Letters - November 22, 2012

Gaming act loopholes

Gaming act loopholes

3
Have your say

MR Vennix from the Association of British Bookmakers makes a number of valid points regarding the presence of bookmakers on our high streets (Letters November 12).

But they don’t necessarily reassure those who are concerned about the stealth expansion of them in local shopping areas.

It may surprise many people, but almost half of all local bookmakers’ profits probably come from the fixed odd gaming machines (with stakes of up to £100) they now have in the shops. These are limited under the 2005 Gaming Act to just four per shop.

Because of that, there is an incentive for the shops to cluster – you can have eight machines if you have two shops in close proximity, for example, but you can’t have eight in one shop.

As bookmakers are in the same planning class as the likes of banks and building societies, they don’t require ‘change of use’ planning permission either, hence the speed with which they are appearing in so many areas.

The Government has just announced a review of the licensing of gaming machines in bookmakers, and I hope it will enable licensing regimes in the local council to take the concentration of betting shops into account.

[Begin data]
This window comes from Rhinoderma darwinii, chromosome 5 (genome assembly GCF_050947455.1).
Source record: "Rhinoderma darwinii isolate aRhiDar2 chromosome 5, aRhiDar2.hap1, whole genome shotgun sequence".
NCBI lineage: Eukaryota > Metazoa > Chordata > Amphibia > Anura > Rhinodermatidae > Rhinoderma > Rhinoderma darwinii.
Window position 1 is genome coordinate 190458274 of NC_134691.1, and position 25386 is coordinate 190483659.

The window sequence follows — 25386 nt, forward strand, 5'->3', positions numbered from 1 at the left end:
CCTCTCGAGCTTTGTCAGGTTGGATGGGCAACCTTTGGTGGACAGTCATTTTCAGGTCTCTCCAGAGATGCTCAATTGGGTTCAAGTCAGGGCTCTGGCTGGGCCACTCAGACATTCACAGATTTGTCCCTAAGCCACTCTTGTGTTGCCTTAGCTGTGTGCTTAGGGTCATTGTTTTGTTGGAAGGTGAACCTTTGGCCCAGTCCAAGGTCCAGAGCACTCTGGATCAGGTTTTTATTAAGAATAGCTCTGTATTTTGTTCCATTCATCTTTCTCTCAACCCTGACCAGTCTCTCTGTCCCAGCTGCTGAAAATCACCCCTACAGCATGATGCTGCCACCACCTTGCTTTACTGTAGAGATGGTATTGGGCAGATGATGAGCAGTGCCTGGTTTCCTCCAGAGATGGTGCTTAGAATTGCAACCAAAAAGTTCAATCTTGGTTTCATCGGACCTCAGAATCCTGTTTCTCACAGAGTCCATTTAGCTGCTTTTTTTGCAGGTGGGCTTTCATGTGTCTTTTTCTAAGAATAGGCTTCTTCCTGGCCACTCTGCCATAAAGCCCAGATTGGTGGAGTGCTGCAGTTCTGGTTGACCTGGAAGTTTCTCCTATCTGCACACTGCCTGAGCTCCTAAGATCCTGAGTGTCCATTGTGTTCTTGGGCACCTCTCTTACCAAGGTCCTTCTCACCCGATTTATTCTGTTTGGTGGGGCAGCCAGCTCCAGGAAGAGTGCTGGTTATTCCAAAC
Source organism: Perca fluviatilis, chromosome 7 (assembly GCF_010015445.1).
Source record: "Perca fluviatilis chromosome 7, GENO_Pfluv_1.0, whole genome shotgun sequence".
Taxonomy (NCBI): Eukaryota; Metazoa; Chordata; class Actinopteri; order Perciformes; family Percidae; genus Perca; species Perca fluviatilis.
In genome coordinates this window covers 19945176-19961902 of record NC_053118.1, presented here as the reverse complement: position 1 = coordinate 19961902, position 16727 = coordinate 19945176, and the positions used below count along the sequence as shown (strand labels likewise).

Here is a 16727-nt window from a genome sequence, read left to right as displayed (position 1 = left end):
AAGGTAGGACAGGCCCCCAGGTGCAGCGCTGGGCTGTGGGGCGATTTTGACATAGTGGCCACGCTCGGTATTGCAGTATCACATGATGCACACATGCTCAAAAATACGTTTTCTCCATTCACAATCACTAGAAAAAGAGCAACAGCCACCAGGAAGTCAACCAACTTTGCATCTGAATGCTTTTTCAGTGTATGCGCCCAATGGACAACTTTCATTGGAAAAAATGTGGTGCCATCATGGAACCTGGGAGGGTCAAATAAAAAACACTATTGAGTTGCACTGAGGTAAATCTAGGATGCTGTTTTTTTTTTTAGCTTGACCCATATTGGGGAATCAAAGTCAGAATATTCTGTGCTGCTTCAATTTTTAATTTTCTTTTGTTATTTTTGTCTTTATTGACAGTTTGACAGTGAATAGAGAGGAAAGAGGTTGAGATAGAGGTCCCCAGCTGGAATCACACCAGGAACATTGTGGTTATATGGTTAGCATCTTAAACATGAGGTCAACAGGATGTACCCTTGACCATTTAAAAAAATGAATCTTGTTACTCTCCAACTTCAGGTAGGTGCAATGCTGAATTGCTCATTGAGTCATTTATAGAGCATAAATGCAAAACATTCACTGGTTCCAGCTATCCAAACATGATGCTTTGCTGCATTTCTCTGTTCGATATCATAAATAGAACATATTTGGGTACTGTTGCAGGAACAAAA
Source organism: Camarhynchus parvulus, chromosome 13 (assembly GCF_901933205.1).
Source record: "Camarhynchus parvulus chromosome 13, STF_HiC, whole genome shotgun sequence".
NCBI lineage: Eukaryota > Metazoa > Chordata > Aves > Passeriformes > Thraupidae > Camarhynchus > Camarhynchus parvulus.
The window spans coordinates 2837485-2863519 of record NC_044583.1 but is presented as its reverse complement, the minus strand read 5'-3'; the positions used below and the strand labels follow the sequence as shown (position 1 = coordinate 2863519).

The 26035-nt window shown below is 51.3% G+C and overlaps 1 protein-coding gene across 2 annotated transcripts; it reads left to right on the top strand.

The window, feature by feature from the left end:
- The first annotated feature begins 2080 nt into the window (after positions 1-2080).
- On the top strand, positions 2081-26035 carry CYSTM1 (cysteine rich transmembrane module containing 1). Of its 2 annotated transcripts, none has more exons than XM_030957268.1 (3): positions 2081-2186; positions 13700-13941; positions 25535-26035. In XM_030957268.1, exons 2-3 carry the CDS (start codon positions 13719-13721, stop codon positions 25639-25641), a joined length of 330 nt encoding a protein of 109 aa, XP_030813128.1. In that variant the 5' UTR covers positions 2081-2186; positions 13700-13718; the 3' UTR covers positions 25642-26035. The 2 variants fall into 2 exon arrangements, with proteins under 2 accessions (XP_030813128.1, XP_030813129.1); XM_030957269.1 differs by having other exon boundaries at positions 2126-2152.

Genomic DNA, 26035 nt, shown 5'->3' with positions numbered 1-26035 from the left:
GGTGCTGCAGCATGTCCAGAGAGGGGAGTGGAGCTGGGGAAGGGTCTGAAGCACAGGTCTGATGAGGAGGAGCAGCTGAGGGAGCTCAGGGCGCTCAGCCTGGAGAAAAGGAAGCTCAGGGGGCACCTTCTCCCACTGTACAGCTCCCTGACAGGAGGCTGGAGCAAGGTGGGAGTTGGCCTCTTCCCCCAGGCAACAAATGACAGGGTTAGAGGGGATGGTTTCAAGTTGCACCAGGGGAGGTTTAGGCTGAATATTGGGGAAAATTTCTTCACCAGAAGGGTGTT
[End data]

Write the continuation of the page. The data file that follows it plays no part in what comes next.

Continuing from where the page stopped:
PAUL MAYNARD,

Conservative MP,

Blackpool North and 
Cleveleys

IN response to Eileen Goodwin’s comments on transient people (Letters November 14), there was no room at the inn for this Scottish couple.

They had not mugged or murdered anyone.

Their crime was to come to Blackpool penniless and commit a petty crime.

With all the social and family problems, more people are on the move today. In the past one could always get a bed for the night and a hot meal and some help and support.

Today, life is a lot harsher for many transient people because the services are reduced.

I hope the Scottish couple will continue on their journey and find somewhere nice to stay, get jobs and start a new life.

MRS P. O’Connor,

Portland Road,

Blackpool.

THE recent election of police and crime commissioners was, as predicted, a farce with an average turnout of under 15 per cent nationwide.

This at a minimum cost of £75m.

None of the highly paid incumbents of the new posts has any democratic legitimacy.

And I thought we were in a serious economic recession.

DR BARRY
 CLAYTON,

Fieldfare Close,

Cleveleys.